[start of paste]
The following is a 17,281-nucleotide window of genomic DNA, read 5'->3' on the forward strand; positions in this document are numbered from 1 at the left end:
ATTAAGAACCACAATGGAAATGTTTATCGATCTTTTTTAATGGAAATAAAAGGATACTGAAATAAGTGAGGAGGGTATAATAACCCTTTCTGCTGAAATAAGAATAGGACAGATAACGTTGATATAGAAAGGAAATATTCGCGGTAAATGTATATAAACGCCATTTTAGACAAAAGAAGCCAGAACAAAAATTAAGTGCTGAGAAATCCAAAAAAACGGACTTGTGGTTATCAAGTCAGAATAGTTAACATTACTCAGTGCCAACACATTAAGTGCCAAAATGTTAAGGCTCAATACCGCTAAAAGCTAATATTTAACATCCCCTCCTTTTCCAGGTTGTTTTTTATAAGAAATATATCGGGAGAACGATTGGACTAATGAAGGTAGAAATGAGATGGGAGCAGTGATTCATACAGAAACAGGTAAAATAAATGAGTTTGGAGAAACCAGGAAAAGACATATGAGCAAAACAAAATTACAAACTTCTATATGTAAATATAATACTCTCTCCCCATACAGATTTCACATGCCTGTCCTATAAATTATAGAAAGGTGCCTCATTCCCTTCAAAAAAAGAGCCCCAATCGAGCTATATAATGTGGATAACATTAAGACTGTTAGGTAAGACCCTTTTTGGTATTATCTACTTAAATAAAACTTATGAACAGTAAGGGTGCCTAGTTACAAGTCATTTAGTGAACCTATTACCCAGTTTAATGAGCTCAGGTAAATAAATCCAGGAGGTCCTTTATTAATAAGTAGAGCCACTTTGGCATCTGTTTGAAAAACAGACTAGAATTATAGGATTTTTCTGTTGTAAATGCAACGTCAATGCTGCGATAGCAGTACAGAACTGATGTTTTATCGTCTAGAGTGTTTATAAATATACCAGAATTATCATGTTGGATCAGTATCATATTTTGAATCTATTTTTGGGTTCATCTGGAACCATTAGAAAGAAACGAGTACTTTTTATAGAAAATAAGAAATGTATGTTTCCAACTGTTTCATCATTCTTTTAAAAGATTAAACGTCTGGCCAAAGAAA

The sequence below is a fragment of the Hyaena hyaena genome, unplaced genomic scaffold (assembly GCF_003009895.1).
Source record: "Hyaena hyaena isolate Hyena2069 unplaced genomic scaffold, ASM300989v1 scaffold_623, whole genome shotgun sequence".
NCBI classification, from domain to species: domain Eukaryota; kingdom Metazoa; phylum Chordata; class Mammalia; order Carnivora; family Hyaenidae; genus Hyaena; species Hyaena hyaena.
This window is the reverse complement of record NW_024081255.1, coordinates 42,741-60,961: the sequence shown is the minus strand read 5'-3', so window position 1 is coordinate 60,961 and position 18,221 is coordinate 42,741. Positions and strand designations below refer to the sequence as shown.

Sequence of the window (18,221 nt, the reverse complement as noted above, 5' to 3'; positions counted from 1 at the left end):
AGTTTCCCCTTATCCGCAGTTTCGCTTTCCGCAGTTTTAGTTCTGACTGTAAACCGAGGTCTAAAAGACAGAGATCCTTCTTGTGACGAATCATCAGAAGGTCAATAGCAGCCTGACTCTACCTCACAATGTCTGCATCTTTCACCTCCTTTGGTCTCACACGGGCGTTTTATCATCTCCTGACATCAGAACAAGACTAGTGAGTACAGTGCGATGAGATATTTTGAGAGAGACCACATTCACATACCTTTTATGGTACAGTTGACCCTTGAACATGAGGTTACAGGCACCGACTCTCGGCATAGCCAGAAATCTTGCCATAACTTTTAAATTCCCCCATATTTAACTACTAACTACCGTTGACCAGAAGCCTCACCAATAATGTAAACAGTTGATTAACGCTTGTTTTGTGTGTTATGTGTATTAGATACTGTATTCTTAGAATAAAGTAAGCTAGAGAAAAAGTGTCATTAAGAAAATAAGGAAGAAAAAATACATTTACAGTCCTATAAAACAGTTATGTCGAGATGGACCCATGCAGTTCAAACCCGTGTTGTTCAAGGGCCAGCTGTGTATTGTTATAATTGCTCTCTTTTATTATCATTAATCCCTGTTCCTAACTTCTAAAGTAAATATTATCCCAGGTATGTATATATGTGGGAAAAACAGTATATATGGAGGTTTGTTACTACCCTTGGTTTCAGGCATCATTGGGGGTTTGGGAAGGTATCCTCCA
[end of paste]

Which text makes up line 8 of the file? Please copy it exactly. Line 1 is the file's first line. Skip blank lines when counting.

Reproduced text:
AGTTTCCCCTTATCCGCAGTTTCGCTTTCCGCAGTTTTAGTTCTGACTGTAAACCGAGGTCTAAAAGACAGAGATCCTTCTTGTGACGAATCATCAGAAGGTCAATAGCAGCCTGACTCTACCTCACAATGTCTGCATCTTTCACCTCCTTTGGTCTCACACGGGCGTTTTATCATCTCCTGACATCAGAACAAGACTAGTGAGTACAGTGCGATGAGATATTTTGAGAGAGACCACATTCACATACCTTTTATGGTACAGTTGACCCTTGAACATGAGGTTACAGGCACCGACTCTCGGCATAGCCAGAAATCTTGCCATAACTTTTAAATTCCCCCATATTTAACTACTAACTACCGTTGACCAGAAGCCTCACCAATAATGTAAACAGTTGATTAACGCTTGTTTTGTGTGTTATGTGTATTAGATACTGTATTCTTAGAATAAAGTAAGCTAGAGAAAAAGTGTCATTAAGAAAATAAGGAAGAAAAAATACATTTACAGTCCTATAAAACAGTTATGTCGAGATGGACCCATGCAGTTCAAACCCGTGTTGTTCAAGGGCCAGCTGTGTATTGTTATAATTGCTCTCTTTTATTATCATTAATCCCTGTTCCTAACTTCTAAAGTAAATATTATCCCAGGTATGTATATATGTGGGAAAAACAGTATATATGGAGGTTTGTTACTACCCTTGGTTTCAGGCATCATTGGGGGTTTGGGAAGGTATCCTCCA